Bonetta was sent to be off again, and it was decided that she live in one of the British territories on the African coast. In 1851, she left England and set course for her home country, she was enrolled into a Church Missionary Society in Freetown, the capital of Sierra Leone.
Although separated by sea, Queen Victoria continued to dote on her protégée, sending her gifts and books. Bonetta remained in Sierra Leone for four years but after becoming a missionary she, supposedly, wanted to return to England.
When Bonetta was back, she took up residence with the Schoen family, former missionaries in Africa. She moved once more after living with the Schoen family for six years and was sent, much to her dismay, to Brighton where she was introduced to British society.
By then, Bonetta was already well educated and intelligent in her own right but sadly because of widely held racists beliefs on intellectual inferiority of Black people, Bonetta’s accomplishments went ignored and her every move was scrutinized.
At 19 years old, she was martially matched with a 31-year-old merchant, James Davies, whose ancestors were freed from slavery and of Yoruba descent.
Bonetta was not in favor of marrying someone she didn’t’ care for.
“Others would say ‘He is a good man and though you don’t care about him now, will soon learn to love him.’ That, I believe, I never could do. I know that the generality of people would say he is rich & your marrying him would at once make you independent, and I say ‘Am I to barter my peace of mind for money?’ No – never!” – Written in a letter to Mrs. Schoen from Sarah Bonetta Forbes
The queen, however, thought it was a good match and the two were wed in August of 1862. Bonetta’s status as a protégée ensured that the wedding was to be an opulent affair. The “African Princess” was already attracting widespread curiosity that when the wedding occurred, crowds gathered around the church to witness the extravagant event. Press reported that there were 10 horse-drawn carriages, 16 bridesmaids and a party of “white ladies with African gentlemen, and African ladies with white gentlemen.”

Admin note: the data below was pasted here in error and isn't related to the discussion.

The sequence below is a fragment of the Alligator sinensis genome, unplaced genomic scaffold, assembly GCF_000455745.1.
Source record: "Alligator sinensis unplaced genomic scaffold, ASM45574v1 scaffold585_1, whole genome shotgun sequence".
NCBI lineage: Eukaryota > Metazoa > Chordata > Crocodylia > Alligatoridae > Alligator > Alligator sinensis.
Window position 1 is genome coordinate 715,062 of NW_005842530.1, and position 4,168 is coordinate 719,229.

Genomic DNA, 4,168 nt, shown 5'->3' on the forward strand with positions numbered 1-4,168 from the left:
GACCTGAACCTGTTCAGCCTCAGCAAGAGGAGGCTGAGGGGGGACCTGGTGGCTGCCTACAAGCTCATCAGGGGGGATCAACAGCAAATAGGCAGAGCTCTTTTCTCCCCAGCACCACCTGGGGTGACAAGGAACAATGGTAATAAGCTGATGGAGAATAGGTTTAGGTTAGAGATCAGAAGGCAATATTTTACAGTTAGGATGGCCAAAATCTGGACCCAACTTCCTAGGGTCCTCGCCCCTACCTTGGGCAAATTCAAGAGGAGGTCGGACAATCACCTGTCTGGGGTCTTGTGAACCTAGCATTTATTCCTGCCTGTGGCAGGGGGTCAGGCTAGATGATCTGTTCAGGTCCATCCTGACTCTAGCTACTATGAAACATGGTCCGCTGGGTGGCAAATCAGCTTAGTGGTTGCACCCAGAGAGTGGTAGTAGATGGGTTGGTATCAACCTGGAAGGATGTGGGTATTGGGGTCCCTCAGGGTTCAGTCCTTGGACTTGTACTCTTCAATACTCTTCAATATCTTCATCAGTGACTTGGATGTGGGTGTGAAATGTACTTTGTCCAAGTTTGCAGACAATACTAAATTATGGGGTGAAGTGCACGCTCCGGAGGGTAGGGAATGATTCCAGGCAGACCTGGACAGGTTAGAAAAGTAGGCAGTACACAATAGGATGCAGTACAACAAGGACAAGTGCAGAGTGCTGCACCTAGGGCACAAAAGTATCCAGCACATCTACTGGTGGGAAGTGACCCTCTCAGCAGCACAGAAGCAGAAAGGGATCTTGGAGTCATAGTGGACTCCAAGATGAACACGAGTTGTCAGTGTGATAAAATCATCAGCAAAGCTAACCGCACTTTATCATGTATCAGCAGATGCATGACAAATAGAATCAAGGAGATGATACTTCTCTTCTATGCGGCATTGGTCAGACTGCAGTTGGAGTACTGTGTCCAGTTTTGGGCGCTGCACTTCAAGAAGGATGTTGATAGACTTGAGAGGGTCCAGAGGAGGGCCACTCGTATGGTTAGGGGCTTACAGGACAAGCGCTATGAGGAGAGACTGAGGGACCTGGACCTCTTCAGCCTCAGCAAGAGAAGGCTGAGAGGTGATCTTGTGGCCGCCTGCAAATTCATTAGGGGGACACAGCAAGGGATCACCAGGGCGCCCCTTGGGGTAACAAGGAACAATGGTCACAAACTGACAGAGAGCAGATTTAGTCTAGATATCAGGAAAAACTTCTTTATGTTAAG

Her betrothed’s business took place in Sierra Leone, so Bonetta returned to the African coast once more and later moved to Lagos, Nigeria. Their first-born daughter was named Victoria after her godmother, Queen Victoria and in 1867, Forbes’s daughter was christened by her namesake and gifted a gold cup, knife, fork, and spoon.
Bonetta had two more children, but by 1860 she contracted tuberculosis, which had no cure at the time. In 1889, she succumbed to her illness at the age of 37.
Bonetta’s first born was 17 at the time and had been visiting the queen when she received the tragic news. Along with many members of the court who mourned Bonetta’s death greatly, the queen remained in touch with her goddaughter throughout her life even paying for her to receive an education at Cheltenham Ladies’ College.
Bonetta’s short life made a large impact because of her remarkable journey, since hers was far from the average life of a Black woman in Victorian England. Not only does her story provide insight into the racially held attitude of Queen Victoria but also the widespread social attitude during Victorian England.
Sarah Bonetta Forbes had gone from a coastal African princess to the Queen of England’s protégée and defied the beliefs of racial inferiority no matter how much her accomplishments were ignored.
In his journal, Captain Forbes described his experience with Sarah:
“Of her own history she was only a confused idea. Her parents were decapitated; her brother and sisters she knows not what their fate might have been. For her age supposed to be eight years. She is a perfect genius; she now speaks English well, and has a great talent for music. She has won the affections, with but few exceptions, of all who have known her, she is far in advance of any white child of her age, in aptness of learning, and strength of mind and affection.” – Captain Fredrick Forbes